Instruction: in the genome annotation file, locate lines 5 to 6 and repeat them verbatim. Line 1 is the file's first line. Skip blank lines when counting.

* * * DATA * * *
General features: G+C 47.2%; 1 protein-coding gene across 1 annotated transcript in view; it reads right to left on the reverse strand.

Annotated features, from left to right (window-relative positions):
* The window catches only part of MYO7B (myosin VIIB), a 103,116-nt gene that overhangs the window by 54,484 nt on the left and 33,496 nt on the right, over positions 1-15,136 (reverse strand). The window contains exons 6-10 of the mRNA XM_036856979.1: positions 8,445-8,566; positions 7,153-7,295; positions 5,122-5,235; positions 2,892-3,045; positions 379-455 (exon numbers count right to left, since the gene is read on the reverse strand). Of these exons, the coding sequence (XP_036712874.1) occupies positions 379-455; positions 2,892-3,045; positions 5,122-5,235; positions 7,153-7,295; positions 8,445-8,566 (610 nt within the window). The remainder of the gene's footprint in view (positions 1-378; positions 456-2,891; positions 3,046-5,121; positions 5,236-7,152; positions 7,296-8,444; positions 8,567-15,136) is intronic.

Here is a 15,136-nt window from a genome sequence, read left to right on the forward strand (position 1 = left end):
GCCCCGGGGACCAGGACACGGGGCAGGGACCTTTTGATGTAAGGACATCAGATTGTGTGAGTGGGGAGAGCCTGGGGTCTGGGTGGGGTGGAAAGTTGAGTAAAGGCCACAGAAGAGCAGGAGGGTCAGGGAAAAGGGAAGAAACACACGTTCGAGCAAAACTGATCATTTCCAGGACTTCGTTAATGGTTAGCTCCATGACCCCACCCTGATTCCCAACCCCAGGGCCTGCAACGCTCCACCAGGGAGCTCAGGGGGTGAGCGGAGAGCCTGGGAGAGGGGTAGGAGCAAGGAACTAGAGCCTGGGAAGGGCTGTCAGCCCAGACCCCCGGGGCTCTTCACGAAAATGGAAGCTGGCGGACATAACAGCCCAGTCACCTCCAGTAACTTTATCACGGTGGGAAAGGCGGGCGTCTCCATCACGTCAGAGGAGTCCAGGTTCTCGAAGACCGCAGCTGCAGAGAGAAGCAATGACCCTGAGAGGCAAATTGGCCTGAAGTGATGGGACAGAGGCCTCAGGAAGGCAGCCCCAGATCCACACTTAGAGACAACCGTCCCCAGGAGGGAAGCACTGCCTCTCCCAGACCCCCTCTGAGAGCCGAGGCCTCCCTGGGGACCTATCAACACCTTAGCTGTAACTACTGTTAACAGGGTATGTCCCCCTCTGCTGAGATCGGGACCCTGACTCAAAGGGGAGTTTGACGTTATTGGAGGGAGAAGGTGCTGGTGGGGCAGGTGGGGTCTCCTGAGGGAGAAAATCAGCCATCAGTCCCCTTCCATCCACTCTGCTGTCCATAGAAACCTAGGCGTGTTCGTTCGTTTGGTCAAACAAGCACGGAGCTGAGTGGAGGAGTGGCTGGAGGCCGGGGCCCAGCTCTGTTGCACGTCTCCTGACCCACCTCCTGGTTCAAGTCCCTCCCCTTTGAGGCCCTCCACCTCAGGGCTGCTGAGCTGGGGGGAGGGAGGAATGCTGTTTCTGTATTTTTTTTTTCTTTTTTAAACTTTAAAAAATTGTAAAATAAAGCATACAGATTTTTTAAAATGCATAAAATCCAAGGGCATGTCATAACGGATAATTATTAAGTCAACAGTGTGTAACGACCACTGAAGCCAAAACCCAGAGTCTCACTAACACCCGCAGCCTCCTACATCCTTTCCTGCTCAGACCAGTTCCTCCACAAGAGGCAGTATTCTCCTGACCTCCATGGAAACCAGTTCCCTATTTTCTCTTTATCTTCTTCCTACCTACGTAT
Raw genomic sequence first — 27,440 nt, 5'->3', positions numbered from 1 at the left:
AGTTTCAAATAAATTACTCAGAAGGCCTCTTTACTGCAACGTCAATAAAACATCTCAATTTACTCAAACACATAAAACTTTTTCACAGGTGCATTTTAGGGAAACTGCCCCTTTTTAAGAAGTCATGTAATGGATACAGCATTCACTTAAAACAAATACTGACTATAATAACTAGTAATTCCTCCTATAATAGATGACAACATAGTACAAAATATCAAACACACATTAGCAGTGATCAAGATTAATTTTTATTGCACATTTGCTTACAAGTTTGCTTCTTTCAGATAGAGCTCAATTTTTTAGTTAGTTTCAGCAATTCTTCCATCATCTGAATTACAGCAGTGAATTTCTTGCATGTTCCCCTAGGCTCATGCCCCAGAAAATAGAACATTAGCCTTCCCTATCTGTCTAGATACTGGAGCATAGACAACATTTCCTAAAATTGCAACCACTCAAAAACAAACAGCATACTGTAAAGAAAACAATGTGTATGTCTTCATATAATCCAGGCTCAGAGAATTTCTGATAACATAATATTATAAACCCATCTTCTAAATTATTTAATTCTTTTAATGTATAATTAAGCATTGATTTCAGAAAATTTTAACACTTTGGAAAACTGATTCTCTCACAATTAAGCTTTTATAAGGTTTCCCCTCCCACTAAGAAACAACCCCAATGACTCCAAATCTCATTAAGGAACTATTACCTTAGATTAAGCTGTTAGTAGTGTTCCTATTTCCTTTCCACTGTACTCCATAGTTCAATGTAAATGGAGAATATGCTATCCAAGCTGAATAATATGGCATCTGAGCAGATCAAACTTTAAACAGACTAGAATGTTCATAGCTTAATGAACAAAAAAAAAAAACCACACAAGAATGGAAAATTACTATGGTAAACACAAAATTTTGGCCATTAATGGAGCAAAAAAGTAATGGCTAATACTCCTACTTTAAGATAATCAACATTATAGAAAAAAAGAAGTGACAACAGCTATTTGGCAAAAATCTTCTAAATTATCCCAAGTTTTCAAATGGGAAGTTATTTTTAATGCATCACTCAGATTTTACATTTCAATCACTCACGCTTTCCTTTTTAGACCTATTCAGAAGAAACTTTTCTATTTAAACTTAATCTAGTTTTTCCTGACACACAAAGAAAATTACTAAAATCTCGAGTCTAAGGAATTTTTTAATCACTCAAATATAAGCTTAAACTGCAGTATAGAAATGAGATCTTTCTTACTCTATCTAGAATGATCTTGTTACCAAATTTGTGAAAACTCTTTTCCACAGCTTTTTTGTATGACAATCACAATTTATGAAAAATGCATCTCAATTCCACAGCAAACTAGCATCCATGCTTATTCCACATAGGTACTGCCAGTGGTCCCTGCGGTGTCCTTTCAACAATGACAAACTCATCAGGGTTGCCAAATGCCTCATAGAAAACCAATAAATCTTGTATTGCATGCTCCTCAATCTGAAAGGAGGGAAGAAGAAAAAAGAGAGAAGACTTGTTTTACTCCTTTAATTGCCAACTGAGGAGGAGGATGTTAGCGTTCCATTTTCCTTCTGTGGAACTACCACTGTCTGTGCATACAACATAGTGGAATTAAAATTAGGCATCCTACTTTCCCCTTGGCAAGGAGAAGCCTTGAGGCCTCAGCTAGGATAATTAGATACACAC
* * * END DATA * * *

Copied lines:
GCCCCGGGGACCAGGACACGGGGCAGGGACCTTTTGATGTAAGGACATCAGATTGTGTGAGTGGGGAGAGCCTGGGGTCTGGGTGGGGTGGAAAGTTGAGTAAAGGCCACAGAAGAGCAGGAGGGTCAGGGAAAAGGGAAGAAACACACGTTCGAGCAAAACTGATCATTTCCAGGACTTCGTTAATGGTTAGCTCCATGACCCCACCCTGATTCCCAACCCCAGGGCCTGCAACGCTCCACCAGGGAGCTCAGGGGGTGAGCGGAGAGCCTGGGAGAGGGGTAGGAGCAAGGAACTAGAGCCTGGGAAGGGCTGTCAGCCCAGACCCCCGGGGCTCTTCACGAAAATGGAAGCTGGCGGACATAACAGCCCAGTCACCTCCAGTAACTTTATCACGGTGGGAAAGGCGGGCGTCTCCATCACGTCAGAGGAGTCCAGGTTCTCGAAGACCGCAGCTGCAGAGAGAAGCAATGACCCTGAGAGGCAAATTGGCCTGAAGTGATGGGACAGAGGCCTCAGGAAGGCAGCCCCAGATCCACACTTAGAGACAACCGTCCCCAGGAGGGAAGCACTGCCTCTCCCAGACCCCCTCTGAGAGCCGAGGCCTCCCTGGGGACCTATCAACACCTTAGCTGTAACTACTGTTAACAGGGTATGTCCCCCTCTGCTGAGATCGGGACCCTGACTCAAAGGGGAGTTTGACGTTATTGGAGGGAGAAGGTGCTGGTGGGGCAGGTGGGGTCTCCTGAGGGAGAAAATCAGCCATCAGTCCCCTTCCATCCACTCTGCTGTCCATAGAAACCTAGGCGTGTTCGTTCGTTTGGTCAAACAAGCACGGAGCTGAGTGGAGGAGTGGCTGGAGGCCGGGGCCCAGCTCTGTTGCACGTCTCCTGACCCACCTCCTGGTTCAAGTCCCTCCCCTTTGAGGCCCTCCACCTCAGGGCTGCTGAGCTGGGGGGAGGGAGGAATGCTGTTTCTGTATTTTTTTTTTCTTTTTTAAACTTTAAAAAATTGTAAAATAAAGCATACAGATTTTTTAAAATGCATAAAATCCAAGGGCATGTCATAACGGATAATTATTAAGTCAACAGTGTGTAACGACCACTGAAGCCAAAACCCAGAGTCTCACTAACACCCGCAGCCTCCTACATCCTTTCCTGCTCAGACCAGTTCCTCCACAAGAGGCAGTATTCTCCTGACCTCCATGGAAACCAGTTCCCTATTTTCTCTTTATCTTCTTCCTACCTACGTAT
Raw genomic sequence first — 27,440 nt, 5'->3', positions numbered from 1 at the left: